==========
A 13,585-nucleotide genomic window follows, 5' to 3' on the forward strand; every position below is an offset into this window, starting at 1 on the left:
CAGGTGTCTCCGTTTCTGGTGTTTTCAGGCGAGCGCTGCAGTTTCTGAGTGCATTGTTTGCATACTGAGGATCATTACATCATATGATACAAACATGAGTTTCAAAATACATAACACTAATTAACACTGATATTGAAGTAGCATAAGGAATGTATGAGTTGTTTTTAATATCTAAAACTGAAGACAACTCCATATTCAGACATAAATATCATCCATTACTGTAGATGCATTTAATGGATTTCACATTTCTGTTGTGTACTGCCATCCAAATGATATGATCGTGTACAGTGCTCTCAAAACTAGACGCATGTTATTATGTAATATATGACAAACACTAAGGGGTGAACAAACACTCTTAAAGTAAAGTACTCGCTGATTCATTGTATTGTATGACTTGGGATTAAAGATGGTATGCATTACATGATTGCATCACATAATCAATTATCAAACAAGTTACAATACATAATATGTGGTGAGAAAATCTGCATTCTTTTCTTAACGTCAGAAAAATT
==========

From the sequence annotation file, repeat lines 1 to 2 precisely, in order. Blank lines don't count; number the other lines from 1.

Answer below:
A 13,585-nucleotide genomic window follows, 5' to 3' on the forward strand; every position below is an offset into this window, starting at 1 on the left:
CAGGTGTCTCCGTTTCTGGTGTTTTCAGGCGAGCGCTGCAGTTTCTGAGTGCATTGTTTGCATACTGAGGATCATTACATCATATGATACAAACATGAGTTTCAAAATACATAACACTAATTAACACTGATATTGAAGTAGCATAAGGAATGTATGAGTTGTTTTTAATATCTAAAACTGAAGACAACTCCATATTCAGACATAAATATCATCCATTACTGTAGATGCATTTAATGGATTTCACATTTCTGTTGTGTACTGCCATCCAAATGATATGATCGTGTACAGTGCTCTCAAAACTAGACGCATGTTATTATGTAATATATGACAAACACTAAGGGGTGAACAAACACTCTTAAAGTAAAGTACTCGCTGATTCATTGTATTGTATGACTTGGGATTAAAGATGGTATGCATTACATGATTGCATCACATAATCAATTATCAAACAAGTTACAATACATAATATGTGGTGAGAAAATCTGCATTCTTTTCTTAACGTCAGAAAAATT